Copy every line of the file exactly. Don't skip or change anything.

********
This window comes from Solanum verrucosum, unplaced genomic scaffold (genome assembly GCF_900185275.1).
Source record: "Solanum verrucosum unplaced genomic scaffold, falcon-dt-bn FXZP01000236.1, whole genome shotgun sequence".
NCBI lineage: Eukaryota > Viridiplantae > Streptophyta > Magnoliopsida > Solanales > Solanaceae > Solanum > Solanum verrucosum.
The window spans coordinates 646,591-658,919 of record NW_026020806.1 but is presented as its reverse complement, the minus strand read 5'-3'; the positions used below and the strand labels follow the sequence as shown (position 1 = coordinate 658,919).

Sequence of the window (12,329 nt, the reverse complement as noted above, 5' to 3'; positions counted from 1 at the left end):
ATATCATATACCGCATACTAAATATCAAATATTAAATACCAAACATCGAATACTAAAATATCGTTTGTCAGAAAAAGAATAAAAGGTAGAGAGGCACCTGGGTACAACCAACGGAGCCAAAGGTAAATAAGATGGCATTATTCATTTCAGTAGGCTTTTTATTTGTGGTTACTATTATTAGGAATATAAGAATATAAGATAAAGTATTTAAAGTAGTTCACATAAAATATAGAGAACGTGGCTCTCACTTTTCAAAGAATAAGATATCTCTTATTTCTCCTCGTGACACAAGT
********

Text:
This window comes from Solanum verrucosum, unplaced genomic scaffold (genome assembly GCF_900185275.1).
Source record: "Solanum verrucosum unplaced genomic scaffold, falcon-dt-bn FXZP01000236.1, whole genome shotgun sequence".
NCBI lineage: Eukaryota > Viridiplantae > Streptophyta > Magnoliopsida > Solanales > Solanaceae > Solanum > Solanum verrucosum.
The window spans coordinates 646,591-658,919 of record NW_026020806.1 but is presented as its reverse complement, the minus strand read 5'-3'; the positions used below and the strand labels follow the sequence as shown (position 1 = coordinate 658,919).

Sequence of the window (12,329 nt, the reverse complement as noted above, 5' to 3'; positions counted from 1 at the left end):
ATATCATATACCGCATACTAAATATCAAATATTAAATACCAAACATCGAATACTAAAATATCGTTTGTCAGAAAAAGAATAAAAGGTAGAGAGGCACCTGGGTACAACCAACGGAGCCAAAGGTAAATAAGATGGCATTATTCATTTCAGTAGGCTTTTTATTTGTGGTTACTATTATTAGGAATATAAGAATATAAGATAAAGTATTTAAAGTAGTTCACATAAAATATAGAGAACGTGGCTCTCACTTTTCAAAGAATAAGATATCTCTTATTTCTCCTCGTGACACAAGT